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Decomposition of the effect of government size on growth

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  • Yamamura, Eiji

Abstract

Empirical results through a fixed effects regression model show that government size has a negative effect on growth mainly through hampering capital accumulation. When a sample is divided into OECD and non-OECD countries, the negative effect of government size on capital accumulation persists for non-OECD countries but not for OECD countries.

Suggested Citation

  • Yamamura, Eiji, 2010. "Decomposition of the effect of government size on growth," MPRA Paper 23972, University Library of Munich, Germany.
  • Handle: RePEc:pra:mprapa:23972
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    References listed on IDEAS

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    1. Folster, Stefan & Henrekson, Magnus, 2001. "Growth effects of government expenditure and taxation in rich countries," European Economic Review, Elsevier, vol. 45(8), pages 1501-1520, August.
    2. Yamamura, Eiji & Shin, Inyong, 2008. "The benefit of efficiency improvement on growth and convergence: A study using Japan panel data," Economics Letters, Elsevier, vol. 99(1), pages 209-211, April.
    3. Easterly, William & Rebelo, Sergio, 1993. "Fiscal policy and economic growth: An empirical investigation," Journal of Monetary Economics, Elsevier, vol. 32(3), pages 417-458, December.
    4. Philip Grossman, 1988. "Government and economic growth: A non-linear relationship," Public Choice, Springer, vol. 56(2), pages 193-200, February.
    5. Ram, Rati, 1986. "Government Size and Economic Growth: A New Framework and Some Evidencefrom Cross-Section and Time-Series Data," American Economic Review, American Economic Association, vol. 76(1), pages 191-203, March.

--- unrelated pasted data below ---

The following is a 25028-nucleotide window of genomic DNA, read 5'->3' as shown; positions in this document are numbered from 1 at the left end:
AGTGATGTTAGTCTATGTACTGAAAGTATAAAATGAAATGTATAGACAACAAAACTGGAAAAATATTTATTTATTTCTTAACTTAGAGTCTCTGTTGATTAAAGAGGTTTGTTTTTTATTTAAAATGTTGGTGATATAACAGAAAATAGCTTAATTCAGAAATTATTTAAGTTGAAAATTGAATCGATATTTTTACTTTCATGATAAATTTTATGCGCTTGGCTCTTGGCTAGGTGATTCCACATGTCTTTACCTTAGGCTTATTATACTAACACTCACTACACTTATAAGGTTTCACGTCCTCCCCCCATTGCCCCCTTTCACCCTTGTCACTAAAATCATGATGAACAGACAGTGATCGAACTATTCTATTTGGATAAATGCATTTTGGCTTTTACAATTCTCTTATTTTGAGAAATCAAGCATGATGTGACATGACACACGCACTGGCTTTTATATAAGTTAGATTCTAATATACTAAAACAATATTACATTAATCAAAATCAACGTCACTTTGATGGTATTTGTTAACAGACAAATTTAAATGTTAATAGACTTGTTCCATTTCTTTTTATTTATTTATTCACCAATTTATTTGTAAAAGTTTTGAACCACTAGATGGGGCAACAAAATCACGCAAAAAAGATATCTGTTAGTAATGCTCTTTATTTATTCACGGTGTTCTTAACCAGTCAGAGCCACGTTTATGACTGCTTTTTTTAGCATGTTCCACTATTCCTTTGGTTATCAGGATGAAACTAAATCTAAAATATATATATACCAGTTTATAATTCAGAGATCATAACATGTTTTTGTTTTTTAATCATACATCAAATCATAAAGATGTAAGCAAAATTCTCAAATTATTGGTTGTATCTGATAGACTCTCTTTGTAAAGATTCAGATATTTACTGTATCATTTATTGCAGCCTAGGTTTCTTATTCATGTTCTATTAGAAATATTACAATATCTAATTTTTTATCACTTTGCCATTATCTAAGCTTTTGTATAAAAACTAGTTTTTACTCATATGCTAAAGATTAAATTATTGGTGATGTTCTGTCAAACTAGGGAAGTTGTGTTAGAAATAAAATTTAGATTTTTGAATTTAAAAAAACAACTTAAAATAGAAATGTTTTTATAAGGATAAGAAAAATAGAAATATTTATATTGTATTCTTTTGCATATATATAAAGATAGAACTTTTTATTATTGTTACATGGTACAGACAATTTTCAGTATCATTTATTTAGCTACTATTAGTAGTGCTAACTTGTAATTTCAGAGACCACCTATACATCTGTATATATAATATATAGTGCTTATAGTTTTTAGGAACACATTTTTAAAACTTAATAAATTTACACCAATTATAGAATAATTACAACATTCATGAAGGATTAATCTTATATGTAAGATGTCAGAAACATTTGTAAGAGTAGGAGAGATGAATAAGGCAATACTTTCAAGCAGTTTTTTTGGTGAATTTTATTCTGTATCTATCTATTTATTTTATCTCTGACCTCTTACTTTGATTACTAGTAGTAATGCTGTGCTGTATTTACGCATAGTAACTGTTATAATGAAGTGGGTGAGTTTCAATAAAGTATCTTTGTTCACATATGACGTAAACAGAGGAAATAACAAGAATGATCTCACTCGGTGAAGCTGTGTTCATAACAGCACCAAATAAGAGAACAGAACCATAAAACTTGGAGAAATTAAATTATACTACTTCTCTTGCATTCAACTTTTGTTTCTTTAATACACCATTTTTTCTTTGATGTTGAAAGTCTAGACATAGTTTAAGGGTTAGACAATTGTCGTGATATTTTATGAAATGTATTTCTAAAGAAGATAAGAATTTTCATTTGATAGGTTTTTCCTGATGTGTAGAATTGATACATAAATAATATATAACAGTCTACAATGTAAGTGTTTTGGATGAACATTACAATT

6. Edgar Peden & Michael Bradley, 1989. "Government size, productivity, and economic growth: The post-war experience," Public Choice, Springer, vol. 61(3), pages 229-245, June.
    7. Chen, Sheng-Tung & Lee, Chien-Chiang, 2005. "Government size and economic growth in Taiwan: A threshold regression approach," Journal of Policy Modeling, Elsevier, vol. 27(9), pages 1051-1066, December.
    8. Subodh Kumar & R. Robert Russell, 2002. "Technological Change, Technological Catch-up, and Capital Deepening: Relative Contributions to Growth and Convergence," American Economic Review, American Economic Association, vol. 92(3), pages 527-548, June.
    9. Mendoza, Enrique G. & Milesi-Ferretti, Gian Maria & Asea, Patrick, 1997. "On the ineffectiveness of tax policy in altering long-run growth: Harberger's superneutrality conjecture," Journal of Public Economics, Elsevier, vol. 66(1), pages 99-126, October.
    10. Daniel J. Henderson & R. Robert Russell, 2005. "Human Capital And Convergence: A Production-Frontier Approach ," International Economic Review, Department of Economics, University of Pennsylvania and Osaka University Institute of Social and Economic Research Association, vol. 46(4), pages 1167-1205, November.
    11. Eiji Yamamura & Inyong Shin, 2007. "Technological Change and Catch-up and Capital Deepening: Relative Contributions to Growth and Convergence: Comment," Economics Bulletin, AccessEcon, vol. 15(3), pages 1-8.
    12. repec:ebl:ecbull:v:15:y:2007:i:3:p:1-8 is not listed on IDEAS
    13. Lucas, Robert Jr., 1988. "On the mechanics of economic development," Journal of Monetary Economics, Elsevier, vol. 22(1), pages 3-42, July.
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    Cited by:

    1. Eiji Yamamura & Inyong Shin, 2013. "Decomposition of Ethnic Heterogeneity on Growth," Comparative Economic Studies, Palgrave Macmillan;Association for Comparative Economic Studies, vol. 55(1), pages 59-75, March.
    2. Yamamura, Eiji, 2012. "Effects of groups and government size on information disclosure," MPRA Paper 36141, University Library of Munich, Germany.

    More about this item

    Keywords

    Government size; Efficiency improvement; Capital accumulation; Fixed effects;

    JEL classification:

    • H11 - Public Economics - - Structure and Scope of Government - - - Structure and Scope of Government
    • O43 - Economic Development, Innovation, Technological Change, and Growth - - Economic Growth and Aggregate Productivity - - - Institutions and Growth

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